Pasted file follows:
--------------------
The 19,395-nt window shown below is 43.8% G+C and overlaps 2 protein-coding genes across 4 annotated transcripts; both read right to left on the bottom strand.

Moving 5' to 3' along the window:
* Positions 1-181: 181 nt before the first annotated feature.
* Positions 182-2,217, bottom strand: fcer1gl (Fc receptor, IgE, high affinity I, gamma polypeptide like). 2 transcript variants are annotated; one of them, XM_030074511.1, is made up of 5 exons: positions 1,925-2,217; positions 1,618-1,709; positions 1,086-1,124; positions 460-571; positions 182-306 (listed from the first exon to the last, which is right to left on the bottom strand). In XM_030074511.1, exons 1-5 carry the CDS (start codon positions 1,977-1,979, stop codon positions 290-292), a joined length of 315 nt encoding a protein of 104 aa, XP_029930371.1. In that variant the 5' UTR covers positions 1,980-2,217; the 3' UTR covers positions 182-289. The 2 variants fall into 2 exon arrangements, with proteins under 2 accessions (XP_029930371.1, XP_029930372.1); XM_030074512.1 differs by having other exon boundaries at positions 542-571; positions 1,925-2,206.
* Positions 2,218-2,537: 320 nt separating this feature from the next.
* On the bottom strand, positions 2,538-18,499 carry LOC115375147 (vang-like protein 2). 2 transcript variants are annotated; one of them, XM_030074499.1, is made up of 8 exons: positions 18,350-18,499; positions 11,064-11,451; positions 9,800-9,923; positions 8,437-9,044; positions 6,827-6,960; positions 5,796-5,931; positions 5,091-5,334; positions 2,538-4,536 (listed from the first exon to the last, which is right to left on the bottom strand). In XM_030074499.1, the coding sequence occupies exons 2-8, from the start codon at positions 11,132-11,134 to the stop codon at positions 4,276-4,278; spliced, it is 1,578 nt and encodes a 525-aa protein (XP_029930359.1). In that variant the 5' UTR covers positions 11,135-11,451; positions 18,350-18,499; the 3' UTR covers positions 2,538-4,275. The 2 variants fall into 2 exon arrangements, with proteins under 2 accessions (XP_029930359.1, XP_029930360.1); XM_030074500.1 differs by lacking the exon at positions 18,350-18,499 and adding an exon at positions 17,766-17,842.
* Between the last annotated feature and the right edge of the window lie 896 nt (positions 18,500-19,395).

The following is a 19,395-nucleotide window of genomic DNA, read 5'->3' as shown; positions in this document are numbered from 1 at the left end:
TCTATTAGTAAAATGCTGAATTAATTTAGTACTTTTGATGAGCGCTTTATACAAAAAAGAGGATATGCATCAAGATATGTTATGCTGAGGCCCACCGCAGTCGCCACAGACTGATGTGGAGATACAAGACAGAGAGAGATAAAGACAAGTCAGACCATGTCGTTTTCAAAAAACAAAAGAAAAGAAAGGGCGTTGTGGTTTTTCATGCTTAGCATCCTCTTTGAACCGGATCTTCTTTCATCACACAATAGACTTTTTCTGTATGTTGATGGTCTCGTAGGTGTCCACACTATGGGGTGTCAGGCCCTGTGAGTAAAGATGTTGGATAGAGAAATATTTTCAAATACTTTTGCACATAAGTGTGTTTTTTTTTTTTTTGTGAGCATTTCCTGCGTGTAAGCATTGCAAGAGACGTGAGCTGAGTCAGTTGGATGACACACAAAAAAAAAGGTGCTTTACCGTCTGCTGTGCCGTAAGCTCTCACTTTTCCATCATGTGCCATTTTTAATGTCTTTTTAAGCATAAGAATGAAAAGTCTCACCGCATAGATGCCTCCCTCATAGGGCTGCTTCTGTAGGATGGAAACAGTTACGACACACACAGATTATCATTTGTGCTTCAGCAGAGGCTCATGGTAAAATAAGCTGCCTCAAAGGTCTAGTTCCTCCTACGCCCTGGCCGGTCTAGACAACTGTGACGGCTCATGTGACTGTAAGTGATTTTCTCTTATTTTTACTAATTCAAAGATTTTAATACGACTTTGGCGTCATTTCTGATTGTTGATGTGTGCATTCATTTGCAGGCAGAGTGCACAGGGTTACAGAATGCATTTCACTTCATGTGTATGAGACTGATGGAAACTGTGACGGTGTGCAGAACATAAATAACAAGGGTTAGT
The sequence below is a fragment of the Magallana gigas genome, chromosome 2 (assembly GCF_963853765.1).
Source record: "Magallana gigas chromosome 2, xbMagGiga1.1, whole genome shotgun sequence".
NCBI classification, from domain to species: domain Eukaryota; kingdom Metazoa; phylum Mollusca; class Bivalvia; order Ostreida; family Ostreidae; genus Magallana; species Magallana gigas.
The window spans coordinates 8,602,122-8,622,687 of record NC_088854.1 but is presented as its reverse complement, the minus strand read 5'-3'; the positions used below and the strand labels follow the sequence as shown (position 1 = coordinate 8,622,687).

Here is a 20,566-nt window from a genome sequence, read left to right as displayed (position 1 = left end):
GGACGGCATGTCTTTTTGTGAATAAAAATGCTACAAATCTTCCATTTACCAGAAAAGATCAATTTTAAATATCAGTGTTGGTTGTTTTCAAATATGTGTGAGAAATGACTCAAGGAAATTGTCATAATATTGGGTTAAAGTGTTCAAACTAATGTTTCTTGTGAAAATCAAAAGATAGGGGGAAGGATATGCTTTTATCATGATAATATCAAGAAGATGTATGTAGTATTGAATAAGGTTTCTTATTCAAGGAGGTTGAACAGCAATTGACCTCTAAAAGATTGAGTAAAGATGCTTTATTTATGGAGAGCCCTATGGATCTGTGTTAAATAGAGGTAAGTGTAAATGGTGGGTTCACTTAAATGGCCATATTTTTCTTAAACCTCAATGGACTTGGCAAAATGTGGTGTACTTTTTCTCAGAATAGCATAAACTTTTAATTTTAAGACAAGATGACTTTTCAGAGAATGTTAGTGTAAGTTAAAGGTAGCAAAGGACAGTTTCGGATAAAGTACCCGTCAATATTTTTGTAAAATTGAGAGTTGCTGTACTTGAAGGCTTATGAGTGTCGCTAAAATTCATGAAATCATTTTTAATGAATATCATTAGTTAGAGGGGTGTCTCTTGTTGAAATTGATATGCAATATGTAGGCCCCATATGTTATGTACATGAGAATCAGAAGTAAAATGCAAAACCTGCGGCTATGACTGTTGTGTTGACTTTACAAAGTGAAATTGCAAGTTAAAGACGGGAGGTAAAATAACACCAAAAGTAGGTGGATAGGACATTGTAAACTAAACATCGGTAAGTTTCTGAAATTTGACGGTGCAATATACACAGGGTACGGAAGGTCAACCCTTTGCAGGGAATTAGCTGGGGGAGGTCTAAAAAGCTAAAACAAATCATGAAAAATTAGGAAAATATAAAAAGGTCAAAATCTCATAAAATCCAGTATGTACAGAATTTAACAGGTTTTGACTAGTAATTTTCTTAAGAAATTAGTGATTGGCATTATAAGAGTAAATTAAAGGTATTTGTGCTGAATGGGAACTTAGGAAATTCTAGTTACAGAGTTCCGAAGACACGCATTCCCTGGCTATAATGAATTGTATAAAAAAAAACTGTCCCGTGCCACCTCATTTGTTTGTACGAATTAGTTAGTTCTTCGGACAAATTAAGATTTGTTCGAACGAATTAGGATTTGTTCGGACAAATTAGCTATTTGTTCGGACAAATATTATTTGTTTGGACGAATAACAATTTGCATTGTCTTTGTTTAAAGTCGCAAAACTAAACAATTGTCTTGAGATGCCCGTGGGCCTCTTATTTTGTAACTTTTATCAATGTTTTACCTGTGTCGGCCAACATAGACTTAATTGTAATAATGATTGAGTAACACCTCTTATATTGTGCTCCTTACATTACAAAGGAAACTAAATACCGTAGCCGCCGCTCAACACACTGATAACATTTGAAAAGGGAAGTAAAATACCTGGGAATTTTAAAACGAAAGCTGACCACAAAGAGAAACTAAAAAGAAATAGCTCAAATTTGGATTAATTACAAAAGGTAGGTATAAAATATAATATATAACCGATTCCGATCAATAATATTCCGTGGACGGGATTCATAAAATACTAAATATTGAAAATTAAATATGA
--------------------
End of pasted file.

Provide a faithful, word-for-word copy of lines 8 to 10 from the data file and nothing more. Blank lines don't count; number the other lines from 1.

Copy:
The following is a 19,395-nucleotide window of genomic DNA, read 5'->3' as shown; positions in this document are numbered from 1 at the left end:
TCTATTAGTAAAATGCTGAATTAATTTAGTACTTTTGATGAGCGCTTTATACAAAAAAGAGGATATGCATCAAGATATGTTATGCTGAGGCCCACCGCAGTCGCCACAGACTGATGTGGAGATACAAGACAGAGAGAGATAAAGACAAGTCAGACCATGTCGTTTTCAAAAAACAAAAGAAAAGAAAGGGCGTTGTGGTTTTTCATGCTTAGCATCCTCTTTGAACCGGATCTTCTTTCATCACACAATAGACTTTTTCTGTATGTTGATGGTCTCGTAGGTGTCCACACTATGGGGTGTCAGGCCCTGTGAGTAAAGATGTTGGATAGAGAAATATTTTCAAATACTTTTGCACATAAGTGTGTTTTTTTTTTTTTTGTGAGCATTTCCTGCGTGTAAGCATTGCAAGAGACGTGAGCTGAGTCAGTTGGATGACACACAAAAAAAAAGGTGCTTTACCGTCTGCTGTGCCGTAAGCTCTCACTTTTCCATCATGTGCCATTTTTAATGTCTTTTTAAGCATAAGAATGAAAAGTCTCACCGCATAGATGCCTCCCTCATAGGGCTGCTTCTGTAGGATGGAAACAGTTACGACACACACAGATTATCATTTGTGCTTCAGCAGAGGCTCATGGTAAAATAAGCTGCCTCAAAGGTCTAGTTCCTCCTACGCCCTGGCCGGTCTAGACAACTGTGACGGCTCATGTGACTGTAAGTGATTTTCTCTTATTTTTACTAATTCAAAGATTTTAATACGACTTTGGCGTCATTTCTGATTGTTGATGTGTGCATTCATTTGCAGGCAGAGTGCACAGGGTTACAGAATGCATTTCACTTCATGTGTATGAGACTGATGGAAACTGTGACGGTGTGCAGAACATAAATAACAAGGGTTAGT
The sequence below is a fragment of the Magallana gigas genome, chromosome 2 (assembly GCF_963853765.1).